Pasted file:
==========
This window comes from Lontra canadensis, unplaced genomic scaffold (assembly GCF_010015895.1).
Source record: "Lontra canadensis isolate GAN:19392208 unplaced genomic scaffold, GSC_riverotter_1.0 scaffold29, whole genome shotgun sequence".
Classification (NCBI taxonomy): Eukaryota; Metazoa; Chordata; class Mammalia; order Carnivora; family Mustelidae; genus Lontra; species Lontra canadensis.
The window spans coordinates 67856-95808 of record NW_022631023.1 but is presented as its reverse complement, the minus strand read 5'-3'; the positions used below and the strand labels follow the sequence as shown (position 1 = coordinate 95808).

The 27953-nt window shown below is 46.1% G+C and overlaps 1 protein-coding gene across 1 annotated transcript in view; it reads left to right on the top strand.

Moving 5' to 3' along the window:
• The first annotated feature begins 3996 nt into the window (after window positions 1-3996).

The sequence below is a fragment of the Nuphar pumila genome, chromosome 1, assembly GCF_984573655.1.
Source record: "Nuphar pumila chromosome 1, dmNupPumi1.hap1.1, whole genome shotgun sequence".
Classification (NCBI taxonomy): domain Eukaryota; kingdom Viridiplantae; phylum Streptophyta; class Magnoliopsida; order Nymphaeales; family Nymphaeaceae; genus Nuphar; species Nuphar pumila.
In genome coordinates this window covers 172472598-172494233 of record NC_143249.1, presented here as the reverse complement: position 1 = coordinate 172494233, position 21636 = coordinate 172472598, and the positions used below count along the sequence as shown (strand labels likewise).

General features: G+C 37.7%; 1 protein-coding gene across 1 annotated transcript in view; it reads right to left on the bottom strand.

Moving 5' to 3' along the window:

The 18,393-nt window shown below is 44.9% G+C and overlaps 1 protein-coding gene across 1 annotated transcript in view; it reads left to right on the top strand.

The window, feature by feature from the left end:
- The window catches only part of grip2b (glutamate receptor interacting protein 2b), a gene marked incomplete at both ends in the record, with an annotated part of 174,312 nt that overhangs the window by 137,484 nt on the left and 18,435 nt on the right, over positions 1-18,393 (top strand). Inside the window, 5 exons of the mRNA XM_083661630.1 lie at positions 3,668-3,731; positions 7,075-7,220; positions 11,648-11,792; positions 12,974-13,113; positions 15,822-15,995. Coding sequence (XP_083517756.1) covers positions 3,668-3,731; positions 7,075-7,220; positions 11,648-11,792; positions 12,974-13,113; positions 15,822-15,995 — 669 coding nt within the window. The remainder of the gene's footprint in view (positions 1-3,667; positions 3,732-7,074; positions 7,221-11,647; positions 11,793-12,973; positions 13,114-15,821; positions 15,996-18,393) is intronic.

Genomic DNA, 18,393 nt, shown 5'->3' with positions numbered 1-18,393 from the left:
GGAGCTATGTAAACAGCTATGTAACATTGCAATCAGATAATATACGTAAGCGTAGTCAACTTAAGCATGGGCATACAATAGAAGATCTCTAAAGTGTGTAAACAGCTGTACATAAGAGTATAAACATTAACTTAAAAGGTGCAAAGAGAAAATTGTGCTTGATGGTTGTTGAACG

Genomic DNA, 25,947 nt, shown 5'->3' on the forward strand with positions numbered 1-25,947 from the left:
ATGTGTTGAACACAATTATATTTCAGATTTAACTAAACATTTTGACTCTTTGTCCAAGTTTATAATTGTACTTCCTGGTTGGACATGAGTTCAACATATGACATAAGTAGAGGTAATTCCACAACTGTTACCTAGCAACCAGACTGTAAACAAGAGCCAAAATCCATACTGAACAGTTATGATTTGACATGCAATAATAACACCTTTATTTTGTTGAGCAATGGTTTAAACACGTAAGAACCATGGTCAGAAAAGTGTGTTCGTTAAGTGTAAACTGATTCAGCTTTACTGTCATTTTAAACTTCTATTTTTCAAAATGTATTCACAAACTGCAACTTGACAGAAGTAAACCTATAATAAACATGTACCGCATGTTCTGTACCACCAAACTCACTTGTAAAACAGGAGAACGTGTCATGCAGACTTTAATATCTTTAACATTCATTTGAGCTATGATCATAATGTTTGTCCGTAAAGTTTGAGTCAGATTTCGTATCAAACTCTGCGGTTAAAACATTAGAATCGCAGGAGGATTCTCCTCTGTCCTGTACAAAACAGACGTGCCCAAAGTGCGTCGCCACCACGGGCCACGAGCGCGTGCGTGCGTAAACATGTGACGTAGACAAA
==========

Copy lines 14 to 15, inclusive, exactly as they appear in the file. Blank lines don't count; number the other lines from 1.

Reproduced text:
The 18,393-nt window shown below is 44.9% G+C and overlaps 1 protein-coding gene across 1 annotated transcript in view; it reads left to right on the top strand.

The window, feature by feature from the left end: